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    Video Game Product Placement In Film And TV

    Posted by Stacy Jones on January 20, 2016 at 7:30 AM

    Video Games Don't Show Up In Film And TV On Accident

    If you were a fan of the show The Office, you may remember the sad moment when Jim relocates to the Stamford branch to get his mind off Pam. One of the favorite pasttimes of that branch is playing Call Of Duty as a way to unwind during the work day. Of course Jim is horrible at the game and spends most of his time either stuck in a corner or shooting his own teammate. But what you may not have realized is that was product placement for Activision, the company that makes Call of Duty.

    In this blog, Hollywood Branded looks at instances of video game product placement in film and TV and how those placements boosted both awareness and image for the brands.


    Gaming Is An Emblem Of Modern Culture - Seinfeld and Friends

    Ever since video games became a symbol for youth culture in the 1980s, film and TV have reflected this trend. From movies about living inside of a video game (Tron) to TV episodes that feature a main character who really loves his video game.  

    Our favorites include Chandler bringing the Mrs. Pac Man arcade game up to the apartment in Friends  and Seinfeld's Frogger episode when George Costanza risks his life when he wants to save his winning highest score of the machine, and pushes it across the street - only to have it smashed by a Freightliner semi big rig (our agency's CEO was responsible for that placement!).  


    Both of these TV show product placements lived on past their original episodes - and have aired hundreds of times since, around the world.  Just google "Frogger and George" or "Frogger and Seinfeld' and see what you find!  Geroge and Frogger even have their own Wiki page.  The internet loves "Chandler and Pacman" too!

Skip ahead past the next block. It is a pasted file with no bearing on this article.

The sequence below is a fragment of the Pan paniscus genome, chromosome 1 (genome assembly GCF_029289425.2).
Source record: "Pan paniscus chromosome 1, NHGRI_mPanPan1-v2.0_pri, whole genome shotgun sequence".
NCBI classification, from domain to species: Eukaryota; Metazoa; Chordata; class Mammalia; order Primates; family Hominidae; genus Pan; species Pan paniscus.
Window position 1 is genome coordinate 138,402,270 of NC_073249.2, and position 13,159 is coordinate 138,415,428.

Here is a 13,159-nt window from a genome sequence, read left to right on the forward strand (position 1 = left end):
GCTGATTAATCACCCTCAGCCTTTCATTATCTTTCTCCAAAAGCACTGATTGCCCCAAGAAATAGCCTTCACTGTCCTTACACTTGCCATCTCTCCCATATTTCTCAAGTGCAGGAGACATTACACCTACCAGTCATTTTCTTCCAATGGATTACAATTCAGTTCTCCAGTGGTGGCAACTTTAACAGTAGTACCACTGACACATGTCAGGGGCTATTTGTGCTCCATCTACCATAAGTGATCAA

Film and TV reflect our culture’s obsession with video games. And they sell them too!


    The House Of Cards Phenomenon

    House Of Cards is a brilliant case study for video games in TV shows. Throughout the first season, Frank Underwood (Kevin Spacey) plays Call Of Duty religiously to take his mind off of things and relax… when he’s not cutting throats as the majority whip.

    This plot point changed the conversation around video games - from a teenage pastime to a thought-provoking and interesting hobby for smart and successful people.

    In fact, Kevin Spacey/Frank Underwood was the inspiration for, and became the voice of, the main antagonist in Call Of Duty: Advanced Warfare. The game and the TV show act as promotional materials for each other. 


    House of Cards also skyrocketed a small indie app called “Monument Valley” to number one on the app charts after an episode where Frank plays the game.

    Not only does Frank visibly play the game on his iPad, but he also explains the premise of the game, how he found it, and why he loves it so much.  And he says "Either of you play Monument Valley" sending the app downloads for the game to skyrocketing success.

    On top of this, the company that distributes “Monument Valley” reportedly didn’t pay a dime. They simply cultivated a relationship with the show’s production team and created a version of the game specifically for the show. After appearing in Frank’s hands, the game was downloaded over 660,000 times and generated over $1,665,864 in app sales for the company.


    The "Nerd" Stereotype